As oil trains rumble through the Sacramento region, a key House panel held an important hearing on how rail and pipelines can keep up – safely – with the boom in domestic oil production. For two hours, top rail and oil industry executives testified and answered questions on this crucial issue.

      Then Rep. Jeff Denham had to go and spoil it.

      The Turlock Republican, chairman of the House Transportation Subcommittee on Railroads, Pipelines and Hazardous Materials, ended last week’s hearing on an unfortunate note – an unnecessary dressing down of a rail car manufacturing executive who called on federal regulators to speed up the rollout of safer oil tank cars.

      Though his firm (which has a repair shop in Modesto) would benefit financially, Greg Saxton, senior vice president and chief engineer at the Greenbrier Companies, happens to be right. The National Transportation Safety Board, which put rail tank car safety on its “most wanted” list for 2015, points out that more than 100,000 outdated cars carry crude, increasing the risk of leaks and explosions. Denham also says he’s concerned that the U.S. Department of Transportation missed its own Jan. 30 deadline to submit new rules on oil tank cars.

      So what was Saxton’s transgression, according to Denham? He had the temerity to talk to lowly newspaper editorial writers, as well as esteemed members of Congress.

      Denham lectured Saxton that he didn’t want the “wrong people” – whoever they are – “talking to the ed boards across the country” and creating a “misperception” that “our industry” is unsafe.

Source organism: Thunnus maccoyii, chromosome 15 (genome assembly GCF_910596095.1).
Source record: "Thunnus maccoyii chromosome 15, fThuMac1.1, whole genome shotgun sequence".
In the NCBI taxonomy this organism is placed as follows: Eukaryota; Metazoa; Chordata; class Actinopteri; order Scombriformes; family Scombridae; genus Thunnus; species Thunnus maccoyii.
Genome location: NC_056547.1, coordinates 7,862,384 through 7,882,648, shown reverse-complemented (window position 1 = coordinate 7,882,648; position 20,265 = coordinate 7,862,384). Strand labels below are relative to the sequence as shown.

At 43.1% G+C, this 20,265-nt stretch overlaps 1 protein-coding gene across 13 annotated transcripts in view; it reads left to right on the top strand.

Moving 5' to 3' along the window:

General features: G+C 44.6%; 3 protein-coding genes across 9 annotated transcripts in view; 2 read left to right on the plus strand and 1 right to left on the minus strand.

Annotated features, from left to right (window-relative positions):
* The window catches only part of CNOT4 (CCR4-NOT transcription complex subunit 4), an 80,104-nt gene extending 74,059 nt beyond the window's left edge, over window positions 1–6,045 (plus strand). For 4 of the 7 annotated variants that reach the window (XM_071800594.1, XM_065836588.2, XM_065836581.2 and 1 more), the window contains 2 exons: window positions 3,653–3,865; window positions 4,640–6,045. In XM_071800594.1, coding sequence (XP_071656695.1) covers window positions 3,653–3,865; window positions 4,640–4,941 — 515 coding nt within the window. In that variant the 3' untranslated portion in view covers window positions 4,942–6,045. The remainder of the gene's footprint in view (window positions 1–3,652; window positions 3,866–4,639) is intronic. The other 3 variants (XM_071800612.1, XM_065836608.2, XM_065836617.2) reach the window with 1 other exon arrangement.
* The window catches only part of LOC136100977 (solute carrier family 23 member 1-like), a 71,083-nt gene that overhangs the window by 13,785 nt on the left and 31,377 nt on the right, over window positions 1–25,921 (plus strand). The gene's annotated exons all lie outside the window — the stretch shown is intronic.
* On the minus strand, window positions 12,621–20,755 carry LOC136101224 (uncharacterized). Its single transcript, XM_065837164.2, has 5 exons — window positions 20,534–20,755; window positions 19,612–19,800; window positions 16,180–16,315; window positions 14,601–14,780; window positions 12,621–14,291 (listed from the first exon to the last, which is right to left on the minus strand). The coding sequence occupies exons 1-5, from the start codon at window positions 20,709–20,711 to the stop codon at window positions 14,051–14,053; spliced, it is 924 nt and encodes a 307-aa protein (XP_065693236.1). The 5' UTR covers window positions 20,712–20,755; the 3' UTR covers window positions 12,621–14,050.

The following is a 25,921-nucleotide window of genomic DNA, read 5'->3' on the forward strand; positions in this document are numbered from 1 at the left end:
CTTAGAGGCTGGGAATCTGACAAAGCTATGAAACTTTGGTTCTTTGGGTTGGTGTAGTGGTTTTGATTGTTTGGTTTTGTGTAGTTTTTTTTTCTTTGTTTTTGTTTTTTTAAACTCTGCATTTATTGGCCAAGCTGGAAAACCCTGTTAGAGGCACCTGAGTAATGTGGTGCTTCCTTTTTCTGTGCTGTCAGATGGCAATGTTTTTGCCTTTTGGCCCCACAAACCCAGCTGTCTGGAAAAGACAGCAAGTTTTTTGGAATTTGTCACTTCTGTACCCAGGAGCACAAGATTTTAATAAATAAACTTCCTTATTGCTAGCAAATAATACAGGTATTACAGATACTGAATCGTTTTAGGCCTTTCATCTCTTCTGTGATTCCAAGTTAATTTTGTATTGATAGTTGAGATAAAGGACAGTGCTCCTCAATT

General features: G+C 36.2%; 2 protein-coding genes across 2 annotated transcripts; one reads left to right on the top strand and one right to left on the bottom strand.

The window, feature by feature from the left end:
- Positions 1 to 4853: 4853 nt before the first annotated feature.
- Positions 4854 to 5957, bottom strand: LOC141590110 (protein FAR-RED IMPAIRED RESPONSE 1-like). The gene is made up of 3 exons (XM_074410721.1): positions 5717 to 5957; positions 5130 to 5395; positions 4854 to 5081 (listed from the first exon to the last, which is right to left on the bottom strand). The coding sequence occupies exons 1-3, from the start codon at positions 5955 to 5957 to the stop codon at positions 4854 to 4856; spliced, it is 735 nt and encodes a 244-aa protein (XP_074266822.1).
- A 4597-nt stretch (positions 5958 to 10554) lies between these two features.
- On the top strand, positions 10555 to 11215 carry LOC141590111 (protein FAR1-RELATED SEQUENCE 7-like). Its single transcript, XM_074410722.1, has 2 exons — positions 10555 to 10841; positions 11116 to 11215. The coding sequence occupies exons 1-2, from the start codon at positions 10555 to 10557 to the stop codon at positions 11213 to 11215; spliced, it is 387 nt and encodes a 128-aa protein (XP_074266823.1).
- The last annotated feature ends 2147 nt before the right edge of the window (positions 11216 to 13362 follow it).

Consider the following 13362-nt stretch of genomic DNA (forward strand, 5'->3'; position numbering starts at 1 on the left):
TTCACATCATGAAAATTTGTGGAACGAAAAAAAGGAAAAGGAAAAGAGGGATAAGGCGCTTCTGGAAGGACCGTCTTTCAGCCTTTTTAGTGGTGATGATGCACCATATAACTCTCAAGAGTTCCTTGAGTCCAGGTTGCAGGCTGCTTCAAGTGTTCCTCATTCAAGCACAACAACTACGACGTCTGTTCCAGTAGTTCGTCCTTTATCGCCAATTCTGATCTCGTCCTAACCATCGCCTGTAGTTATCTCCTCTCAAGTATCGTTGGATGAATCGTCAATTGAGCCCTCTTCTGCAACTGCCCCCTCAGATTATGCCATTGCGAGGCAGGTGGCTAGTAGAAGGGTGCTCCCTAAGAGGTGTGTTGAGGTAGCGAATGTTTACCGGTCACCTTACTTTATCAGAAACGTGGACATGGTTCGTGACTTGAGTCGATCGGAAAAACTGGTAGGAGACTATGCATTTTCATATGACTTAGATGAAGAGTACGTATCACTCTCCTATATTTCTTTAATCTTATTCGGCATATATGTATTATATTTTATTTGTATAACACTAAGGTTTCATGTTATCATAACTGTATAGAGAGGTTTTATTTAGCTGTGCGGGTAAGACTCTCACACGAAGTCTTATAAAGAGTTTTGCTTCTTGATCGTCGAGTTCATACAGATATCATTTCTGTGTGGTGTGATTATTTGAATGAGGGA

“I just want to make sure we’re all singing the same tune that we have a very safe industry and we want to work together in improving that industry,” the congressman said, as pointed out by Mike Dunbar, opinions page editor at The Modesto Bee who talked to Saxton last month.

      Last time we checked, acting as a public relations consultant for the oil industry isn’t Denham’s job. He should care much more about keeping his constituents in Modesto and Turlock safe. As chairman of this important panel, he should encourage open debate. Instead, his spokeswoman said Tuesday, Denham stands by his remarks to Saxton.

      Thankfully, officials in Benicia actually listened to people who exercised free speech.

      They announced last week they will redo parts of an environmental study on the proposal for two 50-car oil trains a day to traverse Sacramento and other Northern California cities on the way to the Valero refinery in Benicia.

      Benicia officials are responding to environmental groups, Sacramento-area officials and Attorney General Kamala Harris, who had all properly pointed out that the report fell short in analyzing potential oil spills and fires in the middle of urban areas and didn’t even consider possible harm east of Roseville.

      The updated study, to be released June 30, also needs to at least consider suggestions from Sacramento and Davis leaders that Union Pacific Railroad be required to give advance notice of oil shipments to emergency responders and be banned from parking oil trains in urban areas.